Marijuana possession is at least a misdemeanor criminal charge under Texas law. Though most minor marijuana possession cases can be dealt with effectively, more serious charges with larger quantities or intent to sell are extremely serious charges.
And any time you are at risk of jail time, or even just a 6-month license loss, it makes sense to consult with an attorney to explore all your legal defense options.
The legal definition of marijuana possession is defined by Texas Health and Safety Code. Marijuana is in its own category in the possession law and, for the purposes of marijuana possession, is defined as any Cannabis sativa plant, whether it is growing or not, the seeds of the plant and any preparation of the plant such as a joint or a package containing dried and shredded buds.
Texas Marijuana Possession – Laws & Penalties
Marijuana Possession Laws
|2 ounces or less||Class B misdemeanor||Not more than 180 days in a county jail and/or a fine of not more than $2,000|
|More than 2 ounces, but less than 4 ounces||Class A misdemeanor||Not more than 1 year in a county jail and/or a fine of not more than $4,000|
|More than 4 ounces, but less than 5 pounds||State jail felony||180 days to 2 years in a state jail and/or a fine of not more than $10,000|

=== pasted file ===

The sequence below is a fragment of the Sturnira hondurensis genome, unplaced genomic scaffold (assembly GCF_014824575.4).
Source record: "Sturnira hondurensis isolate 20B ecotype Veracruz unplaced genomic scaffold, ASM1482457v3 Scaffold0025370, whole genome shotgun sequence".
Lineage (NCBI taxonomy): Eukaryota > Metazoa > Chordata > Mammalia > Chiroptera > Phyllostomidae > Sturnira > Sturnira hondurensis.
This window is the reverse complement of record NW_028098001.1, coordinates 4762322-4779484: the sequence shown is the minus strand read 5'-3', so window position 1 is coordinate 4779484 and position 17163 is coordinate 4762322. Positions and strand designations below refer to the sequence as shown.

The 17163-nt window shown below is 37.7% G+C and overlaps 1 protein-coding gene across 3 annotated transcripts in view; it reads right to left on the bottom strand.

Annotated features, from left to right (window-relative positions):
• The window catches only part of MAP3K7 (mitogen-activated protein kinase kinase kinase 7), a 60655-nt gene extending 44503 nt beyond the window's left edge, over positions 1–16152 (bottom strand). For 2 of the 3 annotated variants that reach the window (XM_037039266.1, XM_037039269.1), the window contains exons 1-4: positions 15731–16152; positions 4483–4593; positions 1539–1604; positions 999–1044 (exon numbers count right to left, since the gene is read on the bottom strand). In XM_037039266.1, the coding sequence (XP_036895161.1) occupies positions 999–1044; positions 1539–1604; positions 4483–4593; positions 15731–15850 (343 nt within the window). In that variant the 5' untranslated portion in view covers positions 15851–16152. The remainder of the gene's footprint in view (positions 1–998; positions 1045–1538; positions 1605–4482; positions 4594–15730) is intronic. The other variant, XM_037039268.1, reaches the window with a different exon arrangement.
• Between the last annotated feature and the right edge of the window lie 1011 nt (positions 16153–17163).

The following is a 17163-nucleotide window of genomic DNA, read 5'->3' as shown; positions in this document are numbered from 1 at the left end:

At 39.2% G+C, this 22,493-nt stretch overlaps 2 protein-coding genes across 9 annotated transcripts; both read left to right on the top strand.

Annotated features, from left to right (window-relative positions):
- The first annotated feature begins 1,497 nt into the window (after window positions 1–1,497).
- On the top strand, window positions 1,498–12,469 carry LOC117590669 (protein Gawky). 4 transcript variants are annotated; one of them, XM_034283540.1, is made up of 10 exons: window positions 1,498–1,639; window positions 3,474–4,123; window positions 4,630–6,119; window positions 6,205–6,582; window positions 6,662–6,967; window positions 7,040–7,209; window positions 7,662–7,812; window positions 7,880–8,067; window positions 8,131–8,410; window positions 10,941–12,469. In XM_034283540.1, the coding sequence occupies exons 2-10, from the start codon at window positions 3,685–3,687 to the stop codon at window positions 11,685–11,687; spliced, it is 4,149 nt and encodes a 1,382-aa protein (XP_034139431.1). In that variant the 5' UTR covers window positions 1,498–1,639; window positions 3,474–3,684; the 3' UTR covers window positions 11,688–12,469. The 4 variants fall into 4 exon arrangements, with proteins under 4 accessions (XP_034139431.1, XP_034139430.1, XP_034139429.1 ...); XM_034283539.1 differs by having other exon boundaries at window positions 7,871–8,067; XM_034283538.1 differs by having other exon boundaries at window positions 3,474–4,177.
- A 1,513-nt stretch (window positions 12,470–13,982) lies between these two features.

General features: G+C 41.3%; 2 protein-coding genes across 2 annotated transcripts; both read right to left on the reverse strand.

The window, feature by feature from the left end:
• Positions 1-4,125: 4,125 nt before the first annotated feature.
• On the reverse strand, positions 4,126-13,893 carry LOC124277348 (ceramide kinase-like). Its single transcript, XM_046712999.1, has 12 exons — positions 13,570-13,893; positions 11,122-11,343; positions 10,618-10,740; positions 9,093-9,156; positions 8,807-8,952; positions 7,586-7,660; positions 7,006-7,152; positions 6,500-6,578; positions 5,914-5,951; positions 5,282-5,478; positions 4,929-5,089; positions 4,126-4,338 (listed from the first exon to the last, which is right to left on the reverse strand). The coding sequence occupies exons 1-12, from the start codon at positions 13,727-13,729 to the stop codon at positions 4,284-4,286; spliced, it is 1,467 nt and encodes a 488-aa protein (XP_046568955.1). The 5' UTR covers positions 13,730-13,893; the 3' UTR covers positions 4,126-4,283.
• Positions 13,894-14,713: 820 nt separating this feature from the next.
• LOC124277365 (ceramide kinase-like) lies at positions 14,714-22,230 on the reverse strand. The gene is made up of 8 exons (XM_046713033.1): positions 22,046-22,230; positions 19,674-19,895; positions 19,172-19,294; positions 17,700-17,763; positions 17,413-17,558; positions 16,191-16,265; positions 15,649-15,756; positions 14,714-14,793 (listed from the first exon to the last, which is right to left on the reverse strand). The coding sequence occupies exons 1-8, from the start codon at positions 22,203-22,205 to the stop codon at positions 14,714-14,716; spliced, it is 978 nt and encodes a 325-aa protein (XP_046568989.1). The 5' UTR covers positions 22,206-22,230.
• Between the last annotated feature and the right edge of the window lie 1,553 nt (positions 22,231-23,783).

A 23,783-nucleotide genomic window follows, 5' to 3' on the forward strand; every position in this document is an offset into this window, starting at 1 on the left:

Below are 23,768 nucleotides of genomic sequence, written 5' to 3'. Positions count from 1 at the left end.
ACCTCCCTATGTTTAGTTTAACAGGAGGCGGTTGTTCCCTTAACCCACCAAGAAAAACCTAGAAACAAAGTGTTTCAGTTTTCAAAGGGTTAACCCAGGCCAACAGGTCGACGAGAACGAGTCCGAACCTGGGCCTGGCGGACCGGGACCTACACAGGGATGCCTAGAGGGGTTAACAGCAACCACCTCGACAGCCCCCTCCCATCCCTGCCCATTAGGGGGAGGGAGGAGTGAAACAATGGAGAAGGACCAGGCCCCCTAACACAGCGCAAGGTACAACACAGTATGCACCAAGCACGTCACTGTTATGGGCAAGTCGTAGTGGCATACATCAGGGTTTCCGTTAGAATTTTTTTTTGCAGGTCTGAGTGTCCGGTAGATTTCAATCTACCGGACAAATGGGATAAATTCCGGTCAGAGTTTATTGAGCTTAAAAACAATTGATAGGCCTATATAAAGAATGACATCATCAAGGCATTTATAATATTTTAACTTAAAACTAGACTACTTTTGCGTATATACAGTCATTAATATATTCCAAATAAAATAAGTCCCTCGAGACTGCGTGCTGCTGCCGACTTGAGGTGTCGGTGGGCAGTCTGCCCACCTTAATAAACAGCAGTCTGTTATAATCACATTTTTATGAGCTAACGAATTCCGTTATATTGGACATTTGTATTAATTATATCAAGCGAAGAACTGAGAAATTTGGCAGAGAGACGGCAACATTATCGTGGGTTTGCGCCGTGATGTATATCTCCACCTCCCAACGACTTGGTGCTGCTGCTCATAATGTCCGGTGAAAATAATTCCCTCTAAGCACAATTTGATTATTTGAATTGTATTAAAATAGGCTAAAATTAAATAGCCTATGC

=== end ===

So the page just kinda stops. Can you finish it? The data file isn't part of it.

|More than 5 pounds, but less than 50 pounds||Third-degree felony||2 to 10 years in a state prison and/or a fine of not more than $10,000|
|More than 50 pounds, but less than 2,000||Second-degree felony||2 to 20 years in a state prison and/or a fine of not more than $10,000|
|More than 2,000 pounds||Enhanced first-degree felony||5 to 99 years and a fine of not more than $50,000|
You can also be sentenced to a suspended driver’s license for up to six months following a conviction on any violation of the Texas Controlled Substances Act, including marijuana.
What Is the Most Likely Outcome for a Simple Marijuana Possession Charge in Texas?
If you are accused of a first offense of possessing less then 2 ounces of marijuana, it is likely you can work out a deal or even get your case dismissed in exchange for agreeing to drug treatment programs or some community service. If you don’t get in any additional trouble in a set amount of time, the case may be dismissed or continued indefinitely.
These programs are called diversion programs and are meant to avoid harsh penalties for first offenders. Some Texas counties also have drug courts, where the court intervenes with intensive monitoring of drug use and other mandatory programs in exchange for dismissing the possession charge in the future.
If you feel you may have a marijuana addition problem, agreeing to drug treatment can be an excellent option as part of a plea agreement.
The goal in these cases is to avoid a permanent criminal record. We can discuss exactly what your options are, and what kind of deal we think we can get for you after hearing about your case and reviewing the evidence against you as part of our free consultation.
Free Case Evaluation on Texas Marijuana Possession Laws
Being called into criminal court on a drug charge can be a frightening and intimidating experience. But knowing you have an experienced defense attorney on your side, fighting for you, can make all the difference.
Please contact us today to find out what we can do for you.